If you’re travelling with small children, the odds are good that your personal item is going to be a nappy bag. Use packing cubes to keep similar items together for quick and easy access (nappies in one, wipes in another, clothes in a third and another for snacks). Don’t bring the only one of baby’s favourite items on the road (buy two or three and leave one at home). Throw in a wet/dry bag to contain those inevitable messy kid emergencies on the road.

What should go in a personal item to ensure a smooth flight with a baby?

Washable, or disposable, changing pad
Blanket
Nappies for 2-3 days: Plan for using more on the flight rather than fewer
Baby wipes
Burp cloths for young infants
2/3 Changes of clothes
Snacks (if the baby is old enough)
Breastfeeding scarf or drape (if nursing)
Toys (if the baby is old enough)
Pacifier (if it’s what you choose – could help with teething and change of air pressure)
Calpol (helps baby sleep on the flight — always check with your doctor before giving your child any medications)
Children’s paracetamol (always check with your doctor before giving your child any medications)

Invest in the Right Gear
Ever spent a redeye flight with your jacket balled up as a pillow and arrived with a serious cramp in your neck? Lesson learned: Pack a travel pillow. The key to comfort on a long flight can be the right gear. If you fly often, or if you’re flying a long way, it can be very worth it to make the investment in some of the essentials.

What should you consider?

Travel pillow
Eye mask
Travel blanket or scarf
Compression socks
Noise cancelling headphones (these changed my life)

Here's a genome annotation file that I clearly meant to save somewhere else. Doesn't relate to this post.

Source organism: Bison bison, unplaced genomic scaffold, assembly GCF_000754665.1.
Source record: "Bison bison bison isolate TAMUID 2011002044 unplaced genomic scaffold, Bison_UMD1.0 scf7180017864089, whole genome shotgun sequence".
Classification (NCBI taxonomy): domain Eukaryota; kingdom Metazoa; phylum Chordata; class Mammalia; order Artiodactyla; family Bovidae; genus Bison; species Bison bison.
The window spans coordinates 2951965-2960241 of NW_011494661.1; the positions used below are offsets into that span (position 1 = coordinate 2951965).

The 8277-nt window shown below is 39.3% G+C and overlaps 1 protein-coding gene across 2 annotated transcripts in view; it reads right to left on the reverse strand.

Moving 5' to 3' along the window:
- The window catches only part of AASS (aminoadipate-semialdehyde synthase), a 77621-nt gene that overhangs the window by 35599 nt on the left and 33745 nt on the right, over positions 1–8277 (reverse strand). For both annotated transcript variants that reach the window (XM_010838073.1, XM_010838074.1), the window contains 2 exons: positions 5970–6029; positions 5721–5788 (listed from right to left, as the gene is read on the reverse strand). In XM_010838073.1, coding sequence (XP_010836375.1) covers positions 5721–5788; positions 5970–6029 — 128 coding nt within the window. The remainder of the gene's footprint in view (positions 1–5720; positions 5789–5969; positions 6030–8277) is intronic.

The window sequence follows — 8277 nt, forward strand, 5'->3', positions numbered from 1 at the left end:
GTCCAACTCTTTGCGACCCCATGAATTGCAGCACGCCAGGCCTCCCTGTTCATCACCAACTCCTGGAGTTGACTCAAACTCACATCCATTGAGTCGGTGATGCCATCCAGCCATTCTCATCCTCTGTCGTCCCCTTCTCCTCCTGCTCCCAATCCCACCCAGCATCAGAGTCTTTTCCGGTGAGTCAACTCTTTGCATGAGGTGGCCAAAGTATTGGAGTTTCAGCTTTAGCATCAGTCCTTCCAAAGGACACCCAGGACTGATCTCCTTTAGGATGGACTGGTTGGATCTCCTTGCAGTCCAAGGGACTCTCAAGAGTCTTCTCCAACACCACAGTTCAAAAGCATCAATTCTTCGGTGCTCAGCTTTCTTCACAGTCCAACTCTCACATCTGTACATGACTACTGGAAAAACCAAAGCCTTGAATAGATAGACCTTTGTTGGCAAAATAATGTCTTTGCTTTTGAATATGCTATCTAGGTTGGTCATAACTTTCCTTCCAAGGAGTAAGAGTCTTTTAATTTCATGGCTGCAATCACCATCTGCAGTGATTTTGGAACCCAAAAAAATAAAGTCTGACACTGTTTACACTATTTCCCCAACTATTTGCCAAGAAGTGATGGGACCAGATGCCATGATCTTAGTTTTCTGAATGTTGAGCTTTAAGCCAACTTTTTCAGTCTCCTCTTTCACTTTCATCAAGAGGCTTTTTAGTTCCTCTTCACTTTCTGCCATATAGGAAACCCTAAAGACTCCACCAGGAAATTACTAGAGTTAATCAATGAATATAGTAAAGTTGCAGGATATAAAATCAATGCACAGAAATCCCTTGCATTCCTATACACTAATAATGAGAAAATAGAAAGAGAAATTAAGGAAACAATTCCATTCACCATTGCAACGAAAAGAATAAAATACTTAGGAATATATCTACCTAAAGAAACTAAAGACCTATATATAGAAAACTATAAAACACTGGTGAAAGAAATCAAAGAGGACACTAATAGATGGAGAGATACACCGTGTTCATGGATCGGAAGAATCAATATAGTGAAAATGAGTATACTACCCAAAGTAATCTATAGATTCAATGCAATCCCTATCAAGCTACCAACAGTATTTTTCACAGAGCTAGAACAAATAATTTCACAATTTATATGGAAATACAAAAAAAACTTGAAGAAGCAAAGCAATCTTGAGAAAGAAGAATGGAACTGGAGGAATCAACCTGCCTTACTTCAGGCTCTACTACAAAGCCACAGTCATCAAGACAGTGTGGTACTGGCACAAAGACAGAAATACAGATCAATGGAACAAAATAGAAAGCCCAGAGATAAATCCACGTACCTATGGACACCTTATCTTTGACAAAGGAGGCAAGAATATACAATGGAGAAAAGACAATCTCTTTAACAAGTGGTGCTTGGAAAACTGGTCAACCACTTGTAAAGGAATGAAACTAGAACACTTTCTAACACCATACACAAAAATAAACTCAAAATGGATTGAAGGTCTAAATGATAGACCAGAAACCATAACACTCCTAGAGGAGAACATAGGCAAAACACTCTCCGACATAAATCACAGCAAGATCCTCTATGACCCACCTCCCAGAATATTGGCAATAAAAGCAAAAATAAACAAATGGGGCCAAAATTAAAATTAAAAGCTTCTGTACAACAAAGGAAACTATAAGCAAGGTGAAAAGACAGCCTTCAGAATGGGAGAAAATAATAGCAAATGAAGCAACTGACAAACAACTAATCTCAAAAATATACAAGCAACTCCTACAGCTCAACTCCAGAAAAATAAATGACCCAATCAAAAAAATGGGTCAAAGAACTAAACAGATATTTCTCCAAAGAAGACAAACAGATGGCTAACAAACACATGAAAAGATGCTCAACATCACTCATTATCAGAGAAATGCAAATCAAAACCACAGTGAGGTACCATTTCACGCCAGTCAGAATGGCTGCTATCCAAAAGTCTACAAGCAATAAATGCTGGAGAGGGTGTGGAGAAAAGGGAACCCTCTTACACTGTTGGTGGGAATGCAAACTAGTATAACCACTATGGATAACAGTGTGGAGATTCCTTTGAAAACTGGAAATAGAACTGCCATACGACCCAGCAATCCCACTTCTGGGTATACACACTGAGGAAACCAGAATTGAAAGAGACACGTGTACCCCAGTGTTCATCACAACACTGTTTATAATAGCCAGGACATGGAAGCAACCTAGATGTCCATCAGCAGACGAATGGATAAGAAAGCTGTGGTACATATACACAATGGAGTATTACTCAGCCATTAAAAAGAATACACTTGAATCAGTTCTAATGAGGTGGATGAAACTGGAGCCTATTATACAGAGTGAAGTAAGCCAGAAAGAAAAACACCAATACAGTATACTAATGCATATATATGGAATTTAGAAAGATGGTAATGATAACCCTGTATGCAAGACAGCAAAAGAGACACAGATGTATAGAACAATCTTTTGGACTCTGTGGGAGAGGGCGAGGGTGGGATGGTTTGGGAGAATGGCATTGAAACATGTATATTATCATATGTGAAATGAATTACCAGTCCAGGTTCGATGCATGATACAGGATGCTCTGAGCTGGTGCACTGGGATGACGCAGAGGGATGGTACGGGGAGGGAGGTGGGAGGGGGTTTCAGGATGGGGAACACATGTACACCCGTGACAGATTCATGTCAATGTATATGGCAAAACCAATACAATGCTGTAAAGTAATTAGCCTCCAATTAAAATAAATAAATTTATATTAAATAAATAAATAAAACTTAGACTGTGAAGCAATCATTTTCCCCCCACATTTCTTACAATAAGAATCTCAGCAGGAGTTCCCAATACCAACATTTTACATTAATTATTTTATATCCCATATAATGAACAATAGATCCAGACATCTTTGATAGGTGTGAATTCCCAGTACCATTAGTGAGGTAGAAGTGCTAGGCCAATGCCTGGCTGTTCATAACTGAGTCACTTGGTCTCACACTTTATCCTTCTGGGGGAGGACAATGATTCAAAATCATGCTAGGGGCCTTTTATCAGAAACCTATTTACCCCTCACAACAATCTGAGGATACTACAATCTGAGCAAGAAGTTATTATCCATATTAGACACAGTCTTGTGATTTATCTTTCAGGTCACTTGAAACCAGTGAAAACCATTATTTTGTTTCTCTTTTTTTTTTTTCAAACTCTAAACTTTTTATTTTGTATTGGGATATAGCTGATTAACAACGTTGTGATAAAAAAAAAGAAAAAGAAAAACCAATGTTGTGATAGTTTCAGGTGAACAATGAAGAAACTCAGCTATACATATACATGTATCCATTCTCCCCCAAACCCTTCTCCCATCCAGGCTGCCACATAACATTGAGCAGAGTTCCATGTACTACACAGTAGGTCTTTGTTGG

Earplugs (at least)
Water bottle
Portable recharger for your devices
Trust me, you won’t be sorry.

Travel isn’t always easy, but flying doesn’t have to be hard. Don’t let the anxiety of a flight, or what to pack, overshadow the joy of the travel adventure itself. Pack for your flight with the same care that you pack for your destination.

Comfort is key
Invest in the right gear
Always carry your primary documents and copies with you
Pack a toiletry kit for the plane
Check rules and restrictions with your air carrier and Security equivalent
Plan for food & entertainment
Stay hydrated
Maximize your personal item with careful planning and organization
Always pack that extra pair of underwear

Have a great journey!

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About John Holt

John Holt has worked in the travel industry for over 14 years and comes highly recommended by Trip Advisor for his practical and candid talks on travel destinations. Spending 18 months as a "Local Interest Specialist" for a leading tour operator John has become known as having more practical information than Google.